Tag Archives: gps

Now that Foursquare has mapped every business – time to start adding features

I remember a few years back when all the location-based services, like Foursquare, didn’t have a complete set of locations to check-into. I would often find myself creating a new location or skipping the check-in altogether.

Today, that seems like an issue of the past, as Foursquare recently said:

“We’ve hit a pretty amazing milestone – there are nearly 1,000,000 businesses claimed on foursquare.”

With a near complete set, the next step is to start adding features to each of those locations. Check-out Foursquare’s latest update as they do just that:

Starting today, you’ll start seeing updates…from the places where you’re a loyal customer. It’s an easy way to keep up with news from places you frequent, including things like new specials, pictures of the latest shipment of shoes, or a serendipitous food truck appearance. The best part is there’s no extra work for you to do: we already know you care about a place if you’ve checked in often or liked it, and will show you updates from it when you’re in the same city.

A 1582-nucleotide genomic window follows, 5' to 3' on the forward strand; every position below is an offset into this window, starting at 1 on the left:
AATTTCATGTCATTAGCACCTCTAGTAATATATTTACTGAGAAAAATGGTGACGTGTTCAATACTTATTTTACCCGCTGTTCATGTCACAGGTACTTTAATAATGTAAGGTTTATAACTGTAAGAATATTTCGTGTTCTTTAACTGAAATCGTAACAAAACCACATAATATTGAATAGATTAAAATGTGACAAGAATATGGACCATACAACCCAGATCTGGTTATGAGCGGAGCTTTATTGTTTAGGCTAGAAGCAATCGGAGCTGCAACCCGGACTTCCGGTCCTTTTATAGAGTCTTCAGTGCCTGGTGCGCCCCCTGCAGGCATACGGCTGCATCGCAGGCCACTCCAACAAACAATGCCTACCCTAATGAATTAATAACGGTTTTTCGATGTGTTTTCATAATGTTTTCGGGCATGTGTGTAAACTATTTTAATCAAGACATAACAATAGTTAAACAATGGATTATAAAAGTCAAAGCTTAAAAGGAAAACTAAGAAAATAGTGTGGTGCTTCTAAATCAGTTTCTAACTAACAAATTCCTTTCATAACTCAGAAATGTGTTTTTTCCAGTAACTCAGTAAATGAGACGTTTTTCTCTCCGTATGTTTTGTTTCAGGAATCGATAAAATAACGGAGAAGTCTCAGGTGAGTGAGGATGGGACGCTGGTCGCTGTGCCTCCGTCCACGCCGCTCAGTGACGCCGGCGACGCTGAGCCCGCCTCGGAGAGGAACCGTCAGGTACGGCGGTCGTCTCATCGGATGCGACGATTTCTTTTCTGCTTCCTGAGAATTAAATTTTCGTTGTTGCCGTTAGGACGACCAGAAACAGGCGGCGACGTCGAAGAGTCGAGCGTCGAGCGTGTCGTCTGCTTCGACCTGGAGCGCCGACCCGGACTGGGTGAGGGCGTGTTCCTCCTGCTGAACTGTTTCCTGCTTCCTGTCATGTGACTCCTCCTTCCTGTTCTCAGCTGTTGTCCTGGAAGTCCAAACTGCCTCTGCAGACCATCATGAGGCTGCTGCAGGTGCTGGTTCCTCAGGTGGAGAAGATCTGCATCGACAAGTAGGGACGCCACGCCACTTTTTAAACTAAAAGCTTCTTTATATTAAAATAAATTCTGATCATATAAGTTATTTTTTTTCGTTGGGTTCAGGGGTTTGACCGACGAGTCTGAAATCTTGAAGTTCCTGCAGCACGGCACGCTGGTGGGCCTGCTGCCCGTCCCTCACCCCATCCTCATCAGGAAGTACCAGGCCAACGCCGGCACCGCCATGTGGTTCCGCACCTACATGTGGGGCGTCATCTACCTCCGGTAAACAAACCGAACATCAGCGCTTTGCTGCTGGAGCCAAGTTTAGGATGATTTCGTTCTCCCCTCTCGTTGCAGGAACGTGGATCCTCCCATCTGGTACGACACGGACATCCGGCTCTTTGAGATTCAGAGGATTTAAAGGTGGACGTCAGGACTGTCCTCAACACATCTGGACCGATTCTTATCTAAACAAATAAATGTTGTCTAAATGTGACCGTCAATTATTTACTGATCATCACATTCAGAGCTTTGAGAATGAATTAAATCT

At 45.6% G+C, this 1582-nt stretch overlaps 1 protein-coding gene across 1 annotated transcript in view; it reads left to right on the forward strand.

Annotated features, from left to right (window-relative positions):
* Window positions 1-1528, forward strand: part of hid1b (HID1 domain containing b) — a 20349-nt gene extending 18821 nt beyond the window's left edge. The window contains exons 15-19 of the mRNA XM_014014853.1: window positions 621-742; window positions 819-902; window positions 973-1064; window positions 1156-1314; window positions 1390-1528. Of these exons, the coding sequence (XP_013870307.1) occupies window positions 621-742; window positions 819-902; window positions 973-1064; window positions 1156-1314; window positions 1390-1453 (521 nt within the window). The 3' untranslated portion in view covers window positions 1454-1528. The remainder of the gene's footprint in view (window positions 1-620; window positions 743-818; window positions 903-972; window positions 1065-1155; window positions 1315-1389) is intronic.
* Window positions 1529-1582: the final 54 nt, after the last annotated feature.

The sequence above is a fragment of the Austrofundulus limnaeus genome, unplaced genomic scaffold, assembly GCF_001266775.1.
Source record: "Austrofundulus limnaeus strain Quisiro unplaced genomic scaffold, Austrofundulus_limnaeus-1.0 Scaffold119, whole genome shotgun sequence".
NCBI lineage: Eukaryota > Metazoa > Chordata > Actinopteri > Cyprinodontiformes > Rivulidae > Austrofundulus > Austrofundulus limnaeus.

Also, when you look for places or when you check in, you’ll see these updates on the page – kind of like the chalkboard where a restaurant writes its daily specials. For example, when you’re on Northern Spy Food Co.’s page, you’ll see their recent update about their latest seasonal drink.